Summary of recent court rulings
Over the last year there have been three court rulings about consent to the use of hormone blockers:
- In December 2020, three judges in the High Court ruled that it is doubtful that children under the age of 16 years are able to consent to treatment with hormone blockers.
- In March 2021, the Family Division of the High Court ruled that parental consent may form a legal basis to prescribe hormone blockers to children under-16 and suggested it may be appropriate to consider additional safeguards in the clinical decision-making process.
- In September 2021, the December ruling was overturned by the Court of Appeal.
The most recent ruling confirms that children under the age of 16 may, depending on their presentation, be assessed as legally competent to give informed consent – without the need to obtain a best interest order from the court.
For those aged 16 and 17 the courts have maintained a position that they are presumed to be able to give legally effective consent to treatment for hormone blockers or cross-sex hormones.
Assuring a safe and robust decision-making process for hormone blockers
Healthcare decisions always involve weighing up the potential benefits and risks of treatment. For hormone blockers, that includes reflecting on the limited scientific evidence base for their use in this context (see NICE evidence review). This underlines the importance of patients, their families or carers, and clinicians having full information when making decisions and in ensuring the Gender Identity Development Service (GIDS) follows a safe and robust clinical process.
Given this, prior to the most recent court ruling measures were already in place to help provide assurance that the clinical decision-making process is robust and to ensure patients and their parents are fully informed before they give consent to a referral by GIDS for hormone blockers. Since early 2021, patients at the GIDS undergo a revised and thorough clinical review to ensure a patient is fully informed during decisions and to help clinicians assess their suitability for referral to the endocrinology clinic. Further information about the process is available on the GIDS website.
Where a patient, their parent(s) or carer, and clinicians are of the view that referral to an endocrinology clinic for hormone blockers is appropriate, the GIDS’ decision-making process for under-16s will be reviewed by an independent Multi-Professional Review Group which was established in August 2021.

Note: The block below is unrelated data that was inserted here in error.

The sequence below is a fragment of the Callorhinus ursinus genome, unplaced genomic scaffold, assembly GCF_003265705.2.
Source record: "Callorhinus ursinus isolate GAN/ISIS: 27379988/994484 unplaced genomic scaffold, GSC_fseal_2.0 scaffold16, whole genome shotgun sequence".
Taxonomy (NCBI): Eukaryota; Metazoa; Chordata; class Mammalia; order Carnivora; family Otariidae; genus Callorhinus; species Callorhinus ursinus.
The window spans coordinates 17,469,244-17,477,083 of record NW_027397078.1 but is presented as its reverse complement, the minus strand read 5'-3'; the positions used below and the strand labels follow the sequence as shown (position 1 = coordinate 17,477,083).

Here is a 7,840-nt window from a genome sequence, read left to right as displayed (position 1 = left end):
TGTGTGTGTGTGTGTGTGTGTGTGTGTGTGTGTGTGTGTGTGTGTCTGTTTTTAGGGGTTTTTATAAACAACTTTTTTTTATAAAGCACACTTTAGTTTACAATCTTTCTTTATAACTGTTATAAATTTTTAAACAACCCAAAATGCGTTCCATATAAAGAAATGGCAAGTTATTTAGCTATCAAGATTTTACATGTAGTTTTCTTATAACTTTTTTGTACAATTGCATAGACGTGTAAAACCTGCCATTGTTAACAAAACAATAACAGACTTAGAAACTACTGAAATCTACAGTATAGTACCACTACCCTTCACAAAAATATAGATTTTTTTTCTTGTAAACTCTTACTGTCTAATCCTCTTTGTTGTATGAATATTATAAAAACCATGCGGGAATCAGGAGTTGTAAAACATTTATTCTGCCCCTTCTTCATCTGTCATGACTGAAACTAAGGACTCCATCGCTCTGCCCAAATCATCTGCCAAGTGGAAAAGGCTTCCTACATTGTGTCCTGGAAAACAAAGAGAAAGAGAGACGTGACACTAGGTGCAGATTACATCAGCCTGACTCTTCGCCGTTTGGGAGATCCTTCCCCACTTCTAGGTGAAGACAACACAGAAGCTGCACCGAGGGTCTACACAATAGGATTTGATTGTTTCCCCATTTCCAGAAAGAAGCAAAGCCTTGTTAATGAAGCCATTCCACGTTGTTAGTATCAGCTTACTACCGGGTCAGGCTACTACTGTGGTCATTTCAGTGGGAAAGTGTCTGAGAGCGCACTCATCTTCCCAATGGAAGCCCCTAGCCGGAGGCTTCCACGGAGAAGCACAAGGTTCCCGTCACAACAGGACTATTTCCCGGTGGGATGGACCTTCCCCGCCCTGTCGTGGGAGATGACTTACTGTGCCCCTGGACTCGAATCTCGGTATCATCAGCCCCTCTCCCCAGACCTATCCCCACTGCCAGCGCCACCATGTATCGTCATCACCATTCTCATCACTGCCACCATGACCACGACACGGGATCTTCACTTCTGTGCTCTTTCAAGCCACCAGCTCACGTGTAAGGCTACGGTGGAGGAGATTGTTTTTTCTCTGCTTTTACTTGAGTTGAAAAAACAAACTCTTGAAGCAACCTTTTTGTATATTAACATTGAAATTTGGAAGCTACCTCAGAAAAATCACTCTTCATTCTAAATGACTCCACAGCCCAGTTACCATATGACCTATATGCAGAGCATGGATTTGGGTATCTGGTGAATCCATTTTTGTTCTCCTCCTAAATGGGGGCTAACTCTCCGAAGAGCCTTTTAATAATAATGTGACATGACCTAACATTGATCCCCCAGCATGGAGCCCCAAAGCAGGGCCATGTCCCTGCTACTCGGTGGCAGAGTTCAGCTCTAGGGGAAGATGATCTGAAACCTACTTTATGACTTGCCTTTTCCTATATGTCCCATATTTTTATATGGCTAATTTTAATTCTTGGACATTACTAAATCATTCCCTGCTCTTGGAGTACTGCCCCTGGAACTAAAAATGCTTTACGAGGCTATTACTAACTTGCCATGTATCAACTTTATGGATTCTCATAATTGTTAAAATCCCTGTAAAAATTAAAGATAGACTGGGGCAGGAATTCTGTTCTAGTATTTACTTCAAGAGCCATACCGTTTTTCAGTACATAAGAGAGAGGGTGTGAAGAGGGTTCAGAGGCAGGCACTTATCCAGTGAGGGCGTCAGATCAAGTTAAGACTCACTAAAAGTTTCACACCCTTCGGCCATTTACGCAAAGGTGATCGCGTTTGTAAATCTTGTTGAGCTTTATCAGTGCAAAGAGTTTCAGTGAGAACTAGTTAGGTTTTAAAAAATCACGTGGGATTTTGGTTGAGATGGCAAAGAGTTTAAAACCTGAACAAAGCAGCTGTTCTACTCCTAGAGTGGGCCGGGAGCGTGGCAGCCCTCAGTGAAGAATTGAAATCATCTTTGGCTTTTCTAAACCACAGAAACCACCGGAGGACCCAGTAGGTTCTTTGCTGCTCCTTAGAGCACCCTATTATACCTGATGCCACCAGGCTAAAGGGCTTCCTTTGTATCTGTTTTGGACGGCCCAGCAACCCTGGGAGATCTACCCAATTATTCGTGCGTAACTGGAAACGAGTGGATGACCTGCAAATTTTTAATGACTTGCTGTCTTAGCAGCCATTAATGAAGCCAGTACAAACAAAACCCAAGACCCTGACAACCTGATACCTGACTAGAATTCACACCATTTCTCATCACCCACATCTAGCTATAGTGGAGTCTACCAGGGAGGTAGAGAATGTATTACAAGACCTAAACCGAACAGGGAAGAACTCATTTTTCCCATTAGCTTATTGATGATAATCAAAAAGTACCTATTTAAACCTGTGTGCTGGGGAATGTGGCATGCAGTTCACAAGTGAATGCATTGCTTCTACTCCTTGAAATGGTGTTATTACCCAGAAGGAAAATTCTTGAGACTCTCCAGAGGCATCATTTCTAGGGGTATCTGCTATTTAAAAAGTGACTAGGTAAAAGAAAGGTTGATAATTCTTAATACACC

Multi-Professional Review Group (MPRG)
The MPRG provides assurance about the Children and Young People’s Gender Identity Development Service decision-making process. The role of the group is not to endorse or refuse treatment but to ensure all of the necessary steps have been taken, and all relevant information has been provided to the patient and their parents/carers. Patients do not need to meet the review group. The template form the Group uses to assess decisions is available here.
The MPRG is established on an interim basis and is chaired by Professor Judith Ellis OBE – previously Chief Nurse at Great Ormond Street Hospital for Children and a previous Chief Executive of the Royal College of Paediatrics and Child Health. The group is meeting regularly.
There is no requirement on GIDS to submit cases to the MPRG in regard to 16 and 17 year olds.
The MPRG will also retrospectively audit a sample of decisions at the related endocrine clinic for confidence in their processes.
In September 2020, prior to any court rulings, NHS England commissioned an independent review led by Dr Hilary Cass to set out wide-ranging recommendations including on the use of puberty blockers. As part of her review, Dr Cass has commissioned further research, including a broad literature review, to complement the evidence reviews into puberty blockers and cross-sex hormones previously published by NICE. NHS England looks forward to receiving Dr Cass’ proposals later next year. The latest information about her review is available here: cass.independent-review.uk